Screening for Traumatic Brain Injury

Screening for Traumatic Brain Injury

The Centers for Disease Control and Prevention (CDC) defines traumatic brain injury by as “a bump, blow or jolt to the head that disrupts the normal function of the brain” that can result from external force to the head, including whiplash, blast exposure, or penetrating injury. Many unfortunate people who sustain such injuries that can impact their brain function go undiagnosed, untreated and often remain unaware that the reason they continue to feel poorly is because of an injury to their brain. A car accident. A football tackle. An unfortunate fall. These things — and more — can cause head injuries even when you do not hit your head. Certain forces of sudden acceleration and deceleration exerted on the head and neck in any of these, or a myriad of other, brain-injury causing events, can cause the brain to bounce or twist in the skull and/or hit against the hard, sharp-ridged walls of the inside of the skull. These type of high velocity forces we can experience through even routine activities can stretch, injure and even kill brain cells, which in turn creates chemical changes in the brain that can lead to cascading, permanent changes.

Brain injuries can range from mild (like a brief change in mental status or consciousness) to severe and can result in long-term complications that negatively affect thinking, sensation (including sight or balance), language, and/or emotions. If you notice something seems off about you or a loved one following a particular event in which subjected to physical forces, regardless of whether the head took a direct hit, here is a quick list of common questions to consider for further exploration of a possible brain injury.

  • Are you experiencing headaches/migraines?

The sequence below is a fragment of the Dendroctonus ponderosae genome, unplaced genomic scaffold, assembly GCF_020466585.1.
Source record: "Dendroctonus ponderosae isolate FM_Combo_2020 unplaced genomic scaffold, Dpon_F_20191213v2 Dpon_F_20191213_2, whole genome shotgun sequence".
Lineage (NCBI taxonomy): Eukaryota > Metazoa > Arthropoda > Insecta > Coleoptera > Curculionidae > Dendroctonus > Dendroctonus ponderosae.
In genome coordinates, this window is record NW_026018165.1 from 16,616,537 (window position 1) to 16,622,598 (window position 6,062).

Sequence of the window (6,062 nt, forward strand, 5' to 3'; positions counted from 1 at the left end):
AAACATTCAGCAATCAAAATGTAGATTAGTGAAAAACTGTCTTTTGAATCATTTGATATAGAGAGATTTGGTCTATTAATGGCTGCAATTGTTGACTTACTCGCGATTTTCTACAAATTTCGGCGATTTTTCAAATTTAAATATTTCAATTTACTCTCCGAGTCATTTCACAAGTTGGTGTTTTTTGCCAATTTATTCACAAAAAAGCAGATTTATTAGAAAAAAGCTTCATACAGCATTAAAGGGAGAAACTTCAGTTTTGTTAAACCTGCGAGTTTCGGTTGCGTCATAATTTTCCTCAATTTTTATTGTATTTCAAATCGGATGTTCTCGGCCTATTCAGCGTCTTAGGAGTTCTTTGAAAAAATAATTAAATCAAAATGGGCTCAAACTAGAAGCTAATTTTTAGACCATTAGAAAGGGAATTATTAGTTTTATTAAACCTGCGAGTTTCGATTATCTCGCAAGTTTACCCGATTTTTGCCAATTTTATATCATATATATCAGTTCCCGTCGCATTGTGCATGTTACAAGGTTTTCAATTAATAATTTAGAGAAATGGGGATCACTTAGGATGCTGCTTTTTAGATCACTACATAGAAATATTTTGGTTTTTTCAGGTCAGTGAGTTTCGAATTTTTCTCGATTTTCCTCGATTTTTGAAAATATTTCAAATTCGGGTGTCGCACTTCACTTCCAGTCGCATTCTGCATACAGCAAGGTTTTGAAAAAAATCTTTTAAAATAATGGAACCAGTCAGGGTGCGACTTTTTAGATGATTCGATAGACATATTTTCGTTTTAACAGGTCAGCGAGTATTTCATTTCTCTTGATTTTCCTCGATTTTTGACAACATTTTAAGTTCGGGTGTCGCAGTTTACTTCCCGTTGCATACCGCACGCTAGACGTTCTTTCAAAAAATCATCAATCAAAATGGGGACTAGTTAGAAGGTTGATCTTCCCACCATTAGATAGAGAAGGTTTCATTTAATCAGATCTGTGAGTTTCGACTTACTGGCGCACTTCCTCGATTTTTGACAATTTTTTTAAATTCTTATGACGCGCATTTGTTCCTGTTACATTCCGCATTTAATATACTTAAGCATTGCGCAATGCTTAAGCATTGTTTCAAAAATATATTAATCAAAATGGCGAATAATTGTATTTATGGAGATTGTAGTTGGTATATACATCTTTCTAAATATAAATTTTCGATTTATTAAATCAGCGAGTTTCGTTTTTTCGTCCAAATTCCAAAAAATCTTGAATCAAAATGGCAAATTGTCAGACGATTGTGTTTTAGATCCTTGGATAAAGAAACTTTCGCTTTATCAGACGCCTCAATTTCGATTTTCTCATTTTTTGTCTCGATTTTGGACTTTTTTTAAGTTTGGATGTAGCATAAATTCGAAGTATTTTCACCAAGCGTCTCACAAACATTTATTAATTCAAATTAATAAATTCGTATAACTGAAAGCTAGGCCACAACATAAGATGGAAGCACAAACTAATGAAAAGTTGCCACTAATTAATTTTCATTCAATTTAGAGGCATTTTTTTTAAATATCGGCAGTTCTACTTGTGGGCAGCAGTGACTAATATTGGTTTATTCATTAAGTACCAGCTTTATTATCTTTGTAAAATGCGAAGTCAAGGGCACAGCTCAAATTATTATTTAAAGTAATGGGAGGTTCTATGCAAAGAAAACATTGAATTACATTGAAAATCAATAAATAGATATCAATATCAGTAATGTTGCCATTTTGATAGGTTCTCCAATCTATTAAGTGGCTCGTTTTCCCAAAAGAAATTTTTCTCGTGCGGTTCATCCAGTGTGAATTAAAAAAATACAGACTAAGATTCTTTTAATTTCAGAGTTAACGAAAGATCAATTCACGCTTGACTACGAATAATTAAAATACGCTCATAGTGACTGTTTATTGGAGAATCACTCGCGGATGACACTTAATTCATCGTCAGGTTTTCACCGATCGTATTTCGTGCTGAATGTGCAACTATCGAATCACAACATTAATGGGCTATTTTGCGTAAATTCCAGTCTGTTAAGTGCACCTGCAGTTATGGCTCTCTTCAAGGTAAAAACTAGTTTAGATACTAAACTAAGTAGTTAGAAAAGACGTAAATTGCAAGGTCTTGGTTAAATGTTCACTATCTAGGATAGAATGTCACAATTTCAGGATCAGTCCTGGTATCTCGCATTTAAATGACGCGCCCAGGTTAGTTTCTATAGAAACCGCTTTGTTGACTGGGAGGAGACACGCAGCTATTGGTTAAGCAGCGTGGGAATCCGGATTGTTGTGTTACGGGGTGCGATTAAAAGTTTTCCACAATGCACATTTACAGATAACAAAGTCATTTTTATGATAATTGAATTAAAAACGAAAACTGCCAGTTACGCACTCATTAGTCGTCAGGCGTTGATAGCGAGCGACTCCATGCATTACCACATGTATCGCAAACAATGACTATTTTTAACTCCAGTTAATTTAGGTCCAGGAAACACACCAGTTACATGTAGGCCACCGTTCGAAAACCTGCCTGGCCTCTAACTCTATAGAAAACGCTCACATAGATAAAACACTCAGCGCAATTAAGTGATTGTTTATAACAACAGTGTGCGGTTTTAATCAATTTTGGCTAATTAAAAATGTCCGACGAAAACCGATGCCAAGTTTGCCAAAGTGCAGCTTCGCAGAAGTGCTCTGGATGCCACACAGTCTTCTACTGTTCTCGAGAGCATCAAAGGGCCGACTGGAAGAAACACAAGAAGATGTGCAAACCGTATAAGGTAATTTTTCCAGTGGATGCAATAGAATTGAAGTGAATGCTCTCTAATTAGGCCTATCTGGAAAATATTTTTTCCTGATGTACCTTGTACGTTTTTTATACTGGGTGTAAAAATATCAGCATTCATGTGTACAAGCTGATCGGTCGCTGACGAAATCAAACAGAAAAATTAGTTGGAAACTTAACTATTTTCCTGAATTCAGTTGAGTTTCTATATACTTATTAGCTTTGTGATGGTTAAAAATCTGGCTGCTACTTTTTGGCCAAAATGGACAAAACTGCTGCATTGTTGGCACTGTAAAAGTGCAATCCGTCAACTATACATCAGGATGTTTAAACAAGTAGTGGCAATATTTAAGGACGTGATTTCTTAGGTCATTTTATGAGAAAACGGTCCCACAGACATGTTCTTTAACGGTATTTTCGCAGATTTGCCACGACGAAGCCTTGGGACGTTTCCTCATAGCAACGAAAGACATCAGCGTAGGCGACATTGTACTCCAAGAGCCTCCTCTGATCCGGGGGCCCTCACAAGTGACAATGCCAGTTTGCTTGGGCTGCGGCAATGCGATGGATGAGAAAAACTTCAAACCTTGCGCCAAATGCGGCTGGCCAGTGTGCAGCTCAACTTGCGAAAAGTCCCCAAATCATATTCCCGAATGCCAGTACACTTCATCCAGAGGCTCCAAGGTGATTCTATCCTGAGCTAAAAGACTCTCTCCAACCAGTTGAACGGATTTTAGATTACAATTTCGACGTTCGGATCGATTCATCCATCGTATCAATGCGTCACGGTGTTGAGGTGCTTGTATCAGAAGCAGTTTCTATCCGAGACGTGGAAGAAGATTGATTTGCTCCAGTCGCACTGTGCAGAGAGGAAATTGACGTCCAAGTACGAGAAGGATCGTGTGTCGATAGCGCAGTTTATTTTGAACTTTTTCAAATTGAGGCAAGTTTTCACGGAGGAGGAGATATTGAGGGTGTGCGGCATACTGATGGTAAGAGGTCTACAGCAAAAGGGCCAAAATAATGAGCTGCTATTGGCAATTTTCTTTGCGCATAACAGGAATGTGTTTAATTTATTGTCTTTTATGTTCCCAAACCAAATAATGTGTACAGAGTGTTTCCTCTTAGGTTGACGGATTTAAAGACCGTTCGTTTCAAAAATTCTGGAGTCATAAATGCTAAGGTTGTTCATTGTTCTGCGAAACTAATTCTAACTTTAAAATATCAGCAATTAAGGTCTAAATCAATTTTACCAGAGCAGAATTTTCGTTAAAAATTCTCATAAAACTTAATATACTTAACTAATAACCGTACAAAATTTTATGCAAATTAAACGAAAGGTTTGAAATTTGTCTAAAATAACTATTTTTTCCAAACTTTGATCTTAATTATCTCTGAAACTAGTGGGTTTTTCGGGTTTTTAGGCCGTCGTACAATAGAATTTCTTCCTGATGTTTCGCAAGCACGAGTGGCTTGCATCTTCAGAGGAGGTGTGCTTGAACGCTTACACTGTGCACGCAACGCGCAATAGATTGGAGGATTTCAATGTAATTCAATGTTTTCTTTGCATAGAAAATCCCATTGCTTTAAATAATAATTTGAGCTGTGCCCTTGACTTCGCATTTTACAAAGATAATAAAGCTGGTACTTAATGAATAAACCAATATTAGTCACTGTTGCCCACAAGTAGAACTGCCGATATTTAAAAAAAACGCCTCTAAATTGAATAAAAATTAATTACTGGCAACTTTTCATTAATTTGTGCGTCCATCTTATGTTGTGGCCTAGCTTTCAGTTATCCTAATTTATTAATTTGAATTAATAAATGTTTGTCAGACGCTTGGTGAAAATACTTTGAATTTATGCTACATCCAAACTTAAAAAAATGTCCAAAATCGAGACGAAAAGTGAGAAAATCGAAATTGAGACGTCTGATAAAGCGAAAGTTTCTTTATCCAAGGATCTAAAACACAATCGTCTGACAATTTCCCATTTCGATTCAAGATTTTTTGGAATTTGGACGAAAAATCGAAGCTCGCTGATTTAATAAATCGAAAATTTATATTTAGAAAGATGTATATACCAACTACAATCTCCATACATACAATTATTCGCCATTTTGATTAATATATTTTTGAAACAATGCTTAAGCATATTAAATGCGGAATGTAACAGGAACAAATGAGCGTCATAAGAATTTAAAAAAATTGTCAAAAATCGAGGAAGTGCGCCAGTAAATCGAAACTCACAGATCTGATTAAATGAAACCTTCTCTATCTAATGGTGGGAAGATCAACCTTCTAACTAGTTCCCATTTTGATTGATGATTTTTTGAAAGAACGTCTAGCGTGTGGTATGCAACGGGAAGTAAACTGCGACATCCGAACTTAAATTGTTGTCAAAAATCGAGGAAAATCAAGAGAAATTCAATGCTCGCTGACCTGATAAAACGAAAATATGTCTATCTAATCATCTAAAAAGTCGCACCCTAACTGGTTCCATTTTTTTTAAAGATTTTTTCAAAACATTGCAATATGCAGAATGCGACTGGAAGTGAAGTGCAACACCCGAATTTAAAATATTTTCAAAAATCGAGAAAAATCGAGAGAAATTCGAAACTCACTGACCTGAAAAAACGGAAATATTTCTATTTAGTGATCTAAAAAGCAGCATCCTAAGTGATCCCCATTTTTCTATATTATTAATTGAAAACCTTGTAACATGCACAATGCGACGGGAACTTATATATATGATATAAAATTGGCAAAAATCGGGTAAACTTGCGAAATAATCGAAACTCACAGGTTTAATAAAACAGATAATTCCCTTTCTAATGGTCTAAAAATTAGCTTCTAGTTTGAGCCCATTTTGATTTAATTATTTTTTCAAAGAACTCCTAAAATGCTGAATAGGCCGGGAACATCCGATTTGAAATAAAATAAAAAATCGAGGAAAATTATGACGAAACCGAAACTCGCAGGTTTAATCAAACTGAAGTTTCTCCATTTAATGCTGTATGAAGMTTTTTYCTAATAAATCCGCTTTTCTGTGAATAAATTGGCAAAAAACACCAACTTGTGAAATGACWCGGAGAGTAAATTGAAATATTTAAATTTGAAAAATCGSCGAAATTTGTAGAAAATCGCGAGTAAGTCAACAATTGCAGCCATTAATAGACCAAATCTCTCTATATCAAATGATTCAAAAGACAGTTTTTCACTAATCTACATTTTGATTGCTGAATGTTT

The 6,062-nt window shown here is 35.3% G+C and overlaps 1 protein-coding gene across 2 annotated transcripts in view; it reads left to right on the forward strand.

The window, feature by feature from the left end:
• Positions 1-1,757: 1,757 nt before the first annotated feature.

• Are you experiencing memory and/or concentration problems?
  • Do you notice ringing in your ears and/or blurry or double vision?
  • Are you experiencing abnormal speech and/or difficulty articulating words?
  • Are you suffering from depression and/or anxiety?
  • Are you experiencing mood swings or personality changes?
  • Are you experiencing sluggishness, fatigue or an irregular sleep pattern?
  • Are you experiencing neck pain?
  • Are you experiencing dizziness and/or balance problems?

By no means is this an exhaustive list of considerations for traumatic brain injury and represents merely some considerations to orient one to the type of signs and symptoms medical professionals often ask when they have reason to suspect a traumatic brain injury.  However, if the answer to one or more of these questions is “yes,” a consultation with a qualified health care provider as soon as possible is probably a good idea, including seeking emergency treatment if the circumstances warrant. As well, if you believe you have sustained a brain injury because of the actions of another, you should contact an experienced attorney as soon as possible to explore your rights.

A car accident, an unfortunate fall and more can cause head injuries even when you do not hit your head. Zak Zatezalo explains.